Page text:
Barbara Conners is Vice President, Commercial Insights at 84.51˚, a retail data science, insights and media company helping The Kroger Co., and the consumer-packaged goods industry create more personalized and valuable experiences for shoppers across the path to purchase.
As we move further into the second holiday season during the pandemic, consumers are reevaluating priorities for the future amid both emerging and sustained stressors. That doesn’t mean that new habits developed over the past 20 months are suddenly going to disappear at Christmas.
We’ve recently conducted behavioral analytics and consumer research that reveal existing tension between attitudes and behavior and how it is playing out across three major trends that are top of mind for consumers: holiday plans, inflation and health.
Many people say they are getting more comfortable making plans, and the top reason given is that they are “over” COVID-19. When asked about their specific holiday plans, however, it becomes clear most are not quite ready to return to pre-pandemic-level celebrations.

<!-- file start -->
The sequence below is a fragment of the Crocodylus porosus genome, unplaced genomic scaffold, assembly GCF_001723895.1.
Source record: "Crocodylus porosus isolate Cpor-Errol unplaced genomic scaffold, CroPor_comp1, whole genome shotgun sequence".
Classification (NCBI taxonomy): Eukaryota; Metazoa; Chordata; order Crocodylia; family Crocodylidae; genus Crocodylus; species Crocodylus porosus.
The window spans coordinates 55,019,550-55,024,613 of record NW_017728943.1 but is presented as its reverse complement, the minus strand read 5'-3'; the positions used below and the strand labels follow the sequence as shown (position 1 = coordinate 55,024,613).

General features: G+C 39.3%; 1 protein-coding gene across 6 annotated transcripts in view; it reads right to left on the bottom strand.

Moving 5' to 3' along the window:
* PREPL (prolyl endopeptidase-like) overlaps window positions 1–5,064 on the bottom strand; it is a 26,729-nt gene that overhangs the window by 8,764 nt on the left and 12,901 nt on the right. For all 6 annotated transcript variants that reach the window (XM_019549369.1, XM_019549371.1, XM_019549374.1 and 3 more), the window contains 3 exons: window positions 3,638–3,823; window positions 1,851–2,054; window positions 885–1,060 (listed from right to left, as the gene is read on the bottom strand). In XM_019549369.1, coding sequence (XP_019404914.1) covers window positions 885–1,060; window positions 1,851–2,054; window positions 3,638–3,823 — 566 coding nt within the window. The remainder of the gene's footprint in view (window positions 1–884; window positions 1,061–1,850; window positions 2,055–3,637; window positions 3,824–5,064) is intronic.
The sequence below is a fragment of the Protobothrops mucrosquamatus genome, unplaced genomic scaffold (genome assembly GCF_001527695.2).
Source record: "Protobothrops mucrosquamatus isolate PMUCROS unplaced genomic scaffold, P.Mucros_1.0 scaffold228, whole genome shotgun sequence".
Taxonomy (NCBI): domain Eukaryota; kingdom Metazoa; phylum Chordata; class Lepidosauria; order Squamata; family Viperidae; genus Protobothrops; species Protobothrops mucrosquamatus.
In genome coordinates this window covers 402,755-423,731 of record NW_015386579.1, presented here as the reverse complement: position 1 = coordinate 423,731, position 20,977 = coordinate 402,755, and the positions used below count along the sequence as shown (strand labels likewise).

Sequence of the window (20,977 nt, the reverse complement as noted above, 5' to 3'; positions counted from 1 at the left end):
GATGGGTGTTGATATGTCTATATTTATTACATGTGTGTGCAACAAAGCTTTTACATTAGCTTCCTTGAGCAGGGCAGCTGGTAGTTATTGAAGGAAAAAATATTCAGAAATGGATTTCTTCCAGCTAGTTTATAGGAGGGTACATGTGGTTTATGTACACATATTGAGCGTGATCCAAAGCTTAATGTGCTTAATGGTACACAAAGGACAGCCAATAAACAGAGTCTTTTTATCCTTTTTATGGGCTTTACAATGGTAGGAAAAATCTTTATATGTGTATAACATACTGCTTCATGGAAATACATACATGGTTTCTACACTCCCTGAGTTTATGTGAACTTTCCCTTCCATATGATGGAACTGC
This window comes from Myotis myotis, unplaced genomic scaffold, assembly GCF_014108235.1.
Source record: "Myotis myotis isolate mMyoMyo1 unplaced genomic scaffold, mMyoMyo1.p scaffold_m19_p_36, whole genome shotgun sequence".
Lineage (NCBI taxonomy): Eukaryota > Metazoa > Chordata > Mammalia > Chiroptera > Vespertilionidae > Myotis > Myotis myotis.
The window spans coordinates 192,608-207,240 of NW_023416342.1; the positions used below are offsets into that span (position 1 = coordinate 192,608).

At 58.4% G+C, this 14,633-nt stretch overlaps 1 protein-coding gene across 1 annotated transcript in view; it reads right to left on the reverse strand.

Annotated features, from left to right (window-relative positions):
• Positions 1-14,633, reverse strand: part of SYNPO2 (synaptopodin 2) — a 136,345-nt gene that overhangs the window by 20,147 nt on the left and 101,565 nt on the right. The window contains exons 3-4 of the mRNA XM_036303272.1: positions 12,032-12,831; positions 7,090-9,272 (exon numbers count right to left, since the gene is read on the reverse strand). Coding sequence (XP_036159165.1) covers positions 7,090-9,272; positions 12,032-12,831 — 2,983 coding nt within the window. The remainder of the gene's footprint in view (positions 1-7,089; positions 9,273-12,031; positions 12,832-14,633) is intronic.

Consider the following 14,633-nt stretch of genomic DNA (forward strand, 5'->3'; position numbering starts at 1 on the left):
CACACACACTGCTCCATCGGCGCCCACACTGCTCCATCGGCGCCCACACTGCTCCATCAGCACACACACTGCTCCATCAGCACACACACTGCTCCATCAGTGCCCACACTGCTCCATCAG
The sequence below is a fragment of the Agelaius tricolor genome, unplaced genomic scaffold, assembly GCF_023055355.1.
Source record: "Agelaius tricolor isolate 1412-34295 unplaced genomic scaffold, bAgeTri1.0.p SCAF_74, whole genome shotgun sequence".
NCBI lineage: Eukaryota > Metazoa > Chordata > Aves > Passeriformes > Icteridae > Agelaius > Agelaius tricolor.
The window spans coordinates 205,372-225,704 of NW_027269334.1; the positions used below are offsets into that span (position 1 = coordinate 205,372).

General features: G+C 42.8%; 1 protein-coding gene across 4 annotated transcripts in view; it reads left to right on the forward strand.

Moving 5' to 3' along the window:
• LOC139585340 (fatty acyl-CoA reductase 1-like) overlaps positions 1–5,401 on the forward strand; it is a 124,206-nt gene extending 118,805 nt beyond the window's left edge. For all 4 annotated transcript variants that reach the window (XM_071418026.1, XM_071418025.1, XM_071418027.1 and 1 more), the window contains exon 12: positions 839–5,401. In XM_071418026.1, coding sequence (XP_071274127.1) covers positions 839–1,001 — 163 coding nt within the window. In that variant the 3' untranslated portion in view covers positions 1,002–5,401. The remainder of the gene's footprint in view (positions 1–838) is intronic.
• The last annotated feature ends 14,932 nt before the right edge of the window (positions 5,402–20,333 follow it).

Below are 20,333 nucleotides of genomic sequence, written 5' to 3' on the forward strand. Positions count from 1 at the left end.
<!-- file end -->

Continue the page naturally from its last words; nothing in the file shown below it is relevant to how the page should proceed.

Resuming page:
As many as 75 percent plan to attend only one or two gatherings this year, 62 percent plan to have similarly sized gatherings as last year and only 23 percent expect to travel. While customers may say they are comfortable making plans, the outlook for immediate high-stakes holidays appears to be very similar to 2020.
The majority of customers say they have noticed the cost of their groceries rising. In fact, the cost of goods was rated the top customer frustration related to recent Thanksgiving shopping, even more than out-of-stock items, crowds and long checkout lines.
Even with this frustration, however, we have yet to see major migration away from categories hit by price increases, such as meat, dairy and produce. In a climate in which the cost of eating out is rising as well, it appears we have not yet reached the threshold at which frustration will turn into action.
Many are setting New Year’s resolutions that focus on physical, financial and mental health. When asked this month what goals they have for the new year, exercising more and saving money (or spending less) topped customers’ lists, with more than half of respondents prioritizing each.
Additionally, 30 percent want to spend more time on hobbies and leisure. Twenty-two percent want to spend less time on social media. Interestingly, only eight percent have a goal to drink less alcohol in 2022, despite consumption being at an elevated level this past year. People have struggled to balance health-related goals since long before the pandemic. This may be one behavior shift that is realized in 2022 — beginning January 2, of course.